INDIANAPOLIS — Indiana University-Purdue University Indianapolis has named two new cancer research centers — one dedicated to finding a cure for malignant brain tumors and the other focused on developing health information technologies to improve the quality of health care among cancer patients — as recipients of initial funding under the IUPUI Signature Center Initiative.
The IUPUI Signature Center Initiative fosters the development of centers unique to IUPUI that could lead the way in world-class research and creative activities. The 2013 initial funding recipients are the Center for the Cure of Glioblastoma, co-directed by Karen E. Pollok and Dr. Aaron Cohen-Gadol; and the Center for Cancer Population Analytics and Patient-Centered Informatics, directed by Dr. David A. Haggstrom.
“The overall mission of the Center for the Cure of Glioblastoma, part of the IU School of Medicine, is to find a cure for what is the most common malignant primary brain tumor in humans . . . Currently there are no effective treatments for Glioblastoma multiforme,” said Cohen-Gadol.
Glioblastoma multiforme, known as GBM, typically results in death within 15 months after diagnosis. Treatment can involve chemotherapy, radiation and surgery.
“We will focus on designing new (drugs) that block key signaling pathways that control the growth of GBM cells,” said Pollok, associate professor of pediatrics, pharmacology and toxicology in the IU School of Medicine. “We (also) will focus on development and testing of novel anti-cancer compounds that can be effectively delivered to the brain and kill the cancer cells.”
GBM tumors are hard to kill primarily because they have many different mutations in their DNA, and the cells readily invade other areas of the brain. In addition, it is difficult to deliver adequate amounts of drugs to the brain due to a disrupted tumor blood supply and, in some cases, due to the blood brain barrier — blood vessels in the brain that are highly impermeable to the vast majority of anti-cancer drugs, Pollok said.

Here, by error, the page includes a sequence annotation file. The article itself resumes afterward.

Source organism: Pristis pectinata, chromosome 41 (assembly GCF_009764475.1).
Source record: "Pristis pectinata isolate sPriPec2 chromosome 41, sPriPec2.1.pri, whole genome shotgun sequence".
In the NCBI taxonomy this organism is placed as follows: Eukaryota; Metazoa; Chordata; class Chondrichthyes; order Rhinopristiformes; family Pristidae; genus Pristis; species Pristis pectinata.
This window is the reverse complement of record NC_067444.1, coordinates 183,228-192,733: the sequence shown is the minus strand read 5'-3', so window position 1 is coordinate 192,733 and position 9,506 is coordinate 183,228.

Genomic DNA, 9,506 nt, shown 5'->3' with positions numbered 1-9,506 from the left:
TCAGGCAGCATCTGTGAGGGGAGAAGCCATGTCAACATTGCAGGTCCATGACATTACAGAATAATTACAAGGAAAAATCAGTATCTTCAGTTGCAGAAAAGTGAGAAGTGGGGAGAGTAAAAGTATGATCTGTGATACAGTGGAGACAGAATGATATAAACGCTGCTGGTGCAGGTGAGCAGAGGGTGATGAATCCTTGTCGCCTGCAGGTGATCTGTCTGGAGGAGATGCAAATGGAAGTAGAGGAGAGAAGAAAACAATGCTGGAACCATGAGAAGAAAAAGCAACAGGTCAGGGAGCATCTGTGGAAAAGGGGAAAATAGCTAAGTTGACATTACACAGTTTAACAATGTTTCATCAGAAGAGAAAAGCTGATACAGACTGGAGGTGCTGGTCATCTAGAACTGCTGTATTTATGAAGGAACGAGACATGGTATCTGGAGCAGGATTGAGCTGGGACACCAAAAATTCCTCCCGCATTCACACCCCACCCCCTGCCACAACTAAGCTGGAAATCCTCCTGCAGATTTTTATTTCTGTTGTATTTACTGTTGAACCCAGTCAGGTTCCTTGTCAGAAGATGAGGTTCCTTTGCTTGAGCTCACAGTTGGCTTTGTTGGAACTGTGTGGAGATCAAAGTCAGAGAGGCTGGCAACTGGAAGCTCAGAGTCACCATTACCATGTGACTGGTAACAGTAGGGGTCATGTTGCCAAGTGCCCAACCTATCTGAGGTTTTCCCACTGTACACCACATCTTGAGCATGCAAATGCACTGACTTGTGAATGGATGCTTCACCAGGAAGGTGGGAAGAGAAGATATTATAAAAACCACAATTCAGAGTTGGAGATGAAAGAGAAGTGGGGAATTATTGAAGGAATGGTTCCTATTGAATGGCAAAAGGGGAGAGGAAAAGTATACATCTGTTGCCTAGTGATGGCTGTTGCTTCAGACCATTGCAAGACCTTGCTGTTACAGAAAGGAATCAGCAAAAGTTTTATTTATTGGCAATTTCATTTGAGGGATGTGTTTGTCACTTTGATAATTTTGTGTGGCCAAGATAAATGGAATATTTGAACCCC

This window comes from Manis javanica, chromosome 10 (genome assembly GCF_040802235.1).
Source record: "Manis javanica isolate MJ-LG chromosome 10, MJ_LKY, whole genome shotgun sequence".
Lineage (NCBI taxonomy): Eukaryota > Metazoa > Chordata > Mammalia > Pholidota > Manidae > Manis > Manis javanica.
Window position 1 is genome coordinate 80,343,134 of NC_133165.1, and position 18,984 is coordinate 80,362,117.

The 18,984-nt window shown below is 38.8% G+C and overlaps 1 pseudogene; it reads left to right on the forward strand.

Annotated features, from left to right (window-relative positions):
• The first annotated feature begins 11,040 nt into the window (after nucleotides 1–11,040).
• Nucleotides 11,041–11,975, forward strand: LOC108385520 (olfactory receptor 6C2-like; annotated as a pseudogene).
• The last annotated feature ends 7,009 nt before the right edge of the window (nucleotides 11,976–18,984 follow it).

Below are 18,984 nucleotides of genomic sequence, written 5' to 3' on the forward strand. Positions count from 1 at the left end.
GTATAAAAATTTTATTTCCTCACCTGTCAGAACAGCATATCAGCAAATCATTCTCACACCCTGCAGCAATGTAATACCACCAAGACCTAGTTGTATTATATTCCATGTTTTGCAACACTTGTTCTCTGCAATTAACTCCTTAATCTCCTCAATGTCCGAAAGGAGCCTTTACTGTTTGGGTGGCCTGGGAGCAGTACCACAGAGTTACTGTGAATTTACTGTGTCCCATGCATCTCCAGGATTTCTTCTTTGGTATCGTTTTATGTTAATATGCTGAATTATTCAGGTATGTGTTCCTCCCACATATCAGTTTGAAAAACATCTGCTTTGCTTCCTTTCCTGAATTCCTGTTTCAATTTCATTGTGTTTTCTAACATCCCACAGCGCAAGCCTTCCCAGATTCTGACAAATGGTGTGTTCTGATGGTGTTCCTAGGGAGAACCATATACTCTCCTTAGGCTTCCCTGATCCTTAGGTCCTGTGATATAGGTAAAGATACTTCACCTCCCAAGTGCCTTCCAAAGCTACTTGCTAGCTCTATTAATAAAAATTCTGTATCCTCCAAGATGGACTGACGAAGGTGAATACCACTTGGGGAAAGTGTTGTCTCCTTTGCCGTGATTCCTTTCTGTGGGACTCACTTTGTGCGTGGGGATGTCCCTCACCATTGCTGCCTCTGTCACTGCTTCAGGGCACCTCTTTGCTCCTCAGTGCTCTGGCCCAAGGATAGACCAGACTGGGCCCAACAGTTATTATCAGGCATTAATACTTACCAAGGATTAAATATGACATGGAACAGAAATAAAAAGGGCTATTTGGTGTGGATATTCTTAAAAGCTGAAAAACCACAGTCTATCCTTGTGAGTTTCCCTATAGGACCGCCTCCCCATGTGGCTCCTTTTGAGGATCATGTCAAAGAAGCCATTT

In addition to finding innovative new chemical compounds that can cross the blood brain barrier, the center will investigate the use of current standard treatment agents in combination with other targeted agents in order to effectively shut down the growth and invasiveness of the GBM cells, Pollok said.
Immediate goals for the center, also supported by the IU Melvin and Bren Simon Cancer Center, Goodman Campbell Brain and Spine, and the Department of Pediatrics, are to publish new research findings and compete for additional funding from the National Institutes of Health and various brain tumor research associations around the country.
The goal of the Center for Cancer Population Analytics and Patient-Centered Informatics is to create knowledge that will have an impact on the health and health care of patients and populations with cancer in Indiana and the U.S.
“Our center’s mission is to bring together teams of research scientists to develop cutting-edge health information technologies and test whether they improve the lives of cancer patients,” said Haggstrom, research scientist at the Roudebush VA Medical Center in Indianapolis, associate professor of medicine in the IU School of Medicine, and Regenstrief Institute investigator.
“We will also use data we gather to better understand the quality of care delivered to cancer patients throughout the state of Indiana,” he said. ”Ultimately, we hope that our work can serve as a model for other developers and states throughout the country.”
The center’s name reflects the dual focus of the center, Haggstrom said. The center will also work with collaborators in the IU School of Informatics and Computing at IUPUI.
“In the past few years, new information technologies are rapidly changing how we live and work,” he said. ”We plan to harness the power of new, patient-centered technologies to improve the health of cancer patients. We also need to stretch our thinking beyond how to meet the needs of cancer patients one at a time to how we can best serve populations of cancer patients.”
Immediate center projects include designing a new set of Web-based tools to meet the needs of cancer survivors, Haggstrom said. The center also plans to compete for additional support from the National Cancer Institute and other organizations supporting cancer research.
The Signature Center Initiative provides each selected center with initial funding for a period of three years. This year’s recipients were selected from a pool of seven applications.